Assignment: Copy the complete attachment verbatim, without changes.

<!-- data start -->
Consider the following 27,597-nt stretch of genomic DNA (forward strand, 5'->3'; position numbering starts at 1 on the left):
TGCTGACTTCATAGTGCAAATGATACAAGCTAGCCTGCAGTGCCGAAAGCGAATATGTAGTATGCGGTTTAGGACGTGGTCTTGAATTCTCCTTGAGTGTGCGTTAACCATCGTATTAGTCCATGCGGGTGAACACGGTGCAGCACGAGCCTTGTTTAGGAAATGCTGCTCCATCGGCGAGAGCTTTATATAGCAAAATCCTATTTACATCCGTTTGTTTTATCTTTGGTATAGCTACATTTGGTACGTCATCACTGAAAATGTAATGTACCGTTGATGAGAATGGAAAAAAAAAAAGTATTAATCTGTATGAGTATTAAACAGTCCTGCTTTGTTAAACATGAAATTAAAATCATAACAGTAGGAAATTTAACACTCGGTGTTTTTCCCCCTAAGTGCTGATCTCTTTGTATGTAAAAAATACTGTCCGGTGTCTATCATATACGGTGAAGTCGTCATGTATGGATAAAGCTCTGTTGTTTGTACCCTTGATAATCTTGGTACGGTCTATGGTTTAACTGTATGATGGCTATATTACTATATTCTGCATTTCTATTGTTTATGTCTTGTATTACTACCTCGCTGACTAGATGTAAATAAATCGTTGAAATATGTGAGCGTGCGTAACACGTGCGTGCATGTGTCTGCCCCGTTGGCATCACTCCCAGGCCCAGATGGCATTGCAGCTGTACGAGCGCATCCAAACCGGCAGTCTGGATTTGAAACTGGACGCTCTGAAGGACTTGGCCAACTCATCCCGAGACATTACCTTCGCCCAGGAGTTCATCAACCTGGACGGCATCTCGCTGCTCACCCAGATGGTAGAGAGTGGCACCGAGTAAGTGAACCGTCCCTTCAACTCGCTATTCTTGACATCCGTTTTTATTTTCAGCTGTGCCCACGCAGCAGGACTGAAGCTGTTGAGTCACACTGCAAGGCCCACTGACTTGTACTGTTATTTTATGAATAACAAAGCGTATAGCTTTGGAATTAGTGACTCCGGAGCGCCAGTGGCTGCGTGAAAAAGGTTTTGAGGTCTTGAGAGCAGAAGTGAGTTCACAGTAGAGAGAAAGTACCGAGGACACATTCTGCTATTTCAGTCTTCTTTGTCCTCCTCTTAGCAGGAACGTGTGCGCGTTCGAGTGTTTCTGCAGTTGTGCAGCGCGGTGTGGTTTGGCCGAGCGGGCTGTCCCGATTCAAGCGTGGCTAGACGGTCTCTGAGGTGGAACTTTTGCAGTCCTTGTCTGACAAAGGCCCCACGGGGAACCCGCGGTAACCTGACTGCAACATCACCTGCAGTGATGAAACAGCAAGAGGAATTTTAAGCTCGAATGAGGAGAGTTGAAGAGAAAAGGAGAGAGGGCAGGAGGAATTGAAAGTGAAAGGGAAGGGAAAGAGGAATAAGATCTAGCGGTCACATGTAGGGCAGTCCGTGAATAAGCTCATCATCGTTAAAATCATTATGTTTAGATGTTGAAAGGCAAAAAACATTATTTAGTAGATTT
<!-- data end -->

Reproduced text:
Consider the following 27,597-nt stretch of genomic DNA (forward strand, 5'->3'; position numbering starts at 1 on the left):
TGCTGACTTCATAGTGCAAATGATACAAGCTAGCCTGCAGTGCCGAAAGCGAATATGTAGTATGCGGTTTAGGACGTGGTCTTGAATTCTCCTTGAGTGTGCGTTAACCATCGTATTAGTCCATGCGGGTGAACACGGTGCAGCACGAGCCTTGTTTAGGAAATGCTGCTCCATCGGCGAGAGCTTTATATAGCAAAATCCTATTTACATCCGTTTGTTTTATCTTTGGTATAGCTACATTTGGTACGTCATCACTGAAAATGTAATGTACCGTTGATGAGAATGGAAAAAAAAAAAGTATTAATCTGTATGAGTATTAAACAGTCCTGCTTTGTTAAACATGAAATTAAAATCATAACAGTAGGAAATTTAACACTCGGTGTTTTTCCCCCTAAGTGCTGATCTCTTTGTATGTAAAAAATACTGTCCGGTGTCTATCATATACGGTGAAGTCGTCATGTATGGATAAAGCTCTGTTGTTTGTACCCTTGATAATCTTGGTACGGTCTATGGTTTAACTGTATGATGGCTATATTACTATATTCTGCATTTCTATTGTTTATGTCTTGTATTACTACCTCGCTGACTAGATGTAAATAAATCGTTGAAATATGTGAGCGTGCGTAACACGTGCGTGCATGTGTCTGCCCCGTTGGCATCACTCCCAGGCCCAGATGGCATTGCAGCTGTACGAGCGCATCCAAACCGGCAGTCTGGATTTGAAACTGGACGCTCTGAAGGACTTGGCCAACTCATCCCGAGACATTACCTTCGCCCAGGAGTTCATCAACCTGGACGGCATCTCGCTGCTCACCCAGATGGTAGAGAGTGGCACCGAGTAAGTGAACCGTCCCTTCAACTCGCTATTCTTGACATCCGTTTTTATTTTCAGCTGTGCCCACGCAGCAGGACTGAAGCTGTTGAGTCACACTGCAAGGCCCACTGACTTGTACTGTTATTTTATGAATAACAAAGCGTATAGCTTTGGAATTAGTGACTCCGGAGCGCCAGTGGCTGCGTGAAAAAGGTTTTGAGGTCTTGAGAGCAGAAGTGAGTTCACAGTAGAGAGAAAGTACCGAGGACACATTCTGCTATTTCAGTCTTCTTTGTCCTCCTCTTAGCAGGAACGTGTGCGCGTTCGAGTGTTTCTGCAGTTGTGCAGCGCGGTGTGGTTTGGCCGAGCGGGCTGTCCCGATTCAAGCGTGGCTAGACGGTCTCTGAGGTGGAACTTTTGCAGTCCTTGTCTGACAAAGGCCCCACGGGGAACCCGCGGTAACCTGACTGCAACATCACCTGCAGTGATGAAACAGCAAGAGGAATTTTAAGCTCGAATGAGGAGAGTTGAAGAGAAAAGGAGAGAGGGCAGGAGGAATTGAAAGTGAAAGGGAAGGGAAAGAGGAATAAGATCTAGCGGTCACATGTAGGGCAGTCCGTGAATAAGCTCATCATCGTTAAAATCATTATGTTTAGATGTTGAAAGGCAAAAAACATTATTTAGTAGATTT